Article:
During his Grammy acceptance speech in 2011, Roger Linn admitted playing a central roll in the dehumanizing of modern music with the introduction of his LM1 drum machine in the 1980s. To try and make things right, Linn released a digital music interface in 2014 called the LinnStrument that was designed to offer players as much feel and expression as an acoustic instrument. Now the electronic instrument designer has created a smaller and more affordable version called the LinnStrument 128.
The LinnStrument actually entered our radar four years before release, with a design prototype based around a pressure sensitive control surface. But the TouchCo pad was withdrawn from production just as Linn began considering the release of the new expressive digital instrument. Frustrated by an unsuccessful search for replacement components, Linn opted to create his own. The 200 note pad was finally launched in late 2014, and is currently has a list price of US$1,799 (though is available direct from Linn for $1,499).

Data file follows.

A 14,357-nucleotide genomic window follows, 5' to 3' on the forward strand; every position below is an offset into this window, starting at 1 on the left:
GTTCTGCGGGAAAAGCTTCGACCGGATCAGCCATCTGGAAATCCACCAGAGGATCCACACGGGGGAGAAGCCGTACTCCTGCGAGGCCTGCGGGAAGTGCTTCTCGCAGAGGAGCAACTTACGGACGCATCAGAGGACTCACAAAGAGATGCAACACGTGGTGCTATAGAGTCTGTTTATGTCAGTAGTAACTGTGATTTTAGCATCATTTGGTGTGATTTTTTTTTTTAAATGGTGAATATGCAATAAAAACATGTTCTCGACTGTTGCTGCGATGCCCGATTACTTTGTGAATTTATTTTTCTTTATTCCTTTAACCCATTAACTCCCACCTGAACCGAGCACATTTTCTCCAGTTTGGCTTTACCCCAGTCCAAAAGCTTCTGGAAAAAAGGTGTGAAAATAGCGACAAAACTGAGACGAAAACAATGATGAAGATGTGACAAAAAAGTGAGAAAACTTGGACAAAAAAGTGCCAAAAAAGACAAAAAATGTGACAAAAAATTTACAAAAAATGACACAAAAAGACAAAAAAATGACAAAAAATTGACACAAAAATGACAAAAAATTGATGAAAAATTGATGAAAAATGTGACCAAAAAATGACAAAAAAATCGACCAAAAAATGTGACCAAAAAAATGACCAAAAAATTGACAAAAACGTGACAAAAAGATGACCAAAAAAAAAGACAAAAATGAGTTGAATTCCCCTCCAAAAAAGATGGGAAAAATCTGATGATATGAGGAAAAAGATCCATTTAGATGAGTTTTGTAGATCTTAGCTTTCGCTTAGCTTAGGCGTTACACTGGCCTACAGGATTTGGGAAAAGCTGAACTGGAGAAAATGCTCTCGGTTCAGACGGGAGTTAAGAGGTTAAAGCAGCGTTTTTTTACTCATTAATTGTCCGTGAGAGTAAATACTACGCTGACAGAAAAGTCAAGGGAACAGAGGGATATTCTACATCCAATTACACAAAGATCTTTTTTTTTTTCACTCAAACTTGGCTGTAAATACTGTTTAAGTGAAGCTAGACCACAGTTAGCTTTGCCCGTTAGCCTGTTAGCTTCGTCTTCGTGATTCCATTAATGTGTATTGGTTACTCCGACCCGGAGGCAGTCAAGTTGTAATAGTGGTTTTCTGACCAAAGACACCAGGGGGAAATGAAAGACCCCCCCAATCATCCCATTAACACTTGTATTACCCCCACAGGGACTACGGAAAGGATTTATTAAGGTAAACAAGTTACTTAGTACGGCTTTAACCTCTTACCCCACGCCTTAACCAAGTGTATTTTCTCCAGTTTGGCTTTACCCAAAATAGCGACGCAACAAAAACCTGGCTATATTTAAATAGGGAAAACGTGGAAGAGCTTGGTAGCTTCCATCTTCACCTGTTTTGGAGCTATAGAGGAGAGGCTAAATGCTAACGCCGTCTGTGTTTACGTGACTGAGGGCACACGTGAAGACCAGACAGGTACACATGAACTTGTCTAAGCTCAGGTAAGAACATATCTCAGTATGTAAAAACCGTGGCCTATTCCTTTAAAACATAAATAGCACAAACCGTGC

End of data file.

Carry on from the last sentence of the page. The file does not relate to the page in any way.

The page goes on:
Like the original, the new LinnStrument 128 comes in a steel top panel, aluminum chassis and cherry side pieces and supports X, Y and Z axis touch sensing, together with both strike and release velocity. The playing surface up top has been reduced from 18.75 x 6 in (476 x 153 mm) to 12 x 6 in (305 x 153 mm), giving 128 RGB-backlit note pads in a 16 x 8 grid instead of 200 pads spread over 25 x 8.
The number of available octaves is down from five to four and the smaller instrument is also a pound lighter (at 4 lb/1.8 kg). The smaller sibling is powered over USB only and runs the same software as its bigger brother, which includes a swing arpeggiator and the recently-released two-track polyphonic step sequencer.
The LinnStrument 128 is due to ship on November 14 and carries a list price of $1,199, but can be had for $999 direct from its maker. The ticket price includes free global shipping, though doesn't include taxes outside the US.
Source: Roger Linn Design
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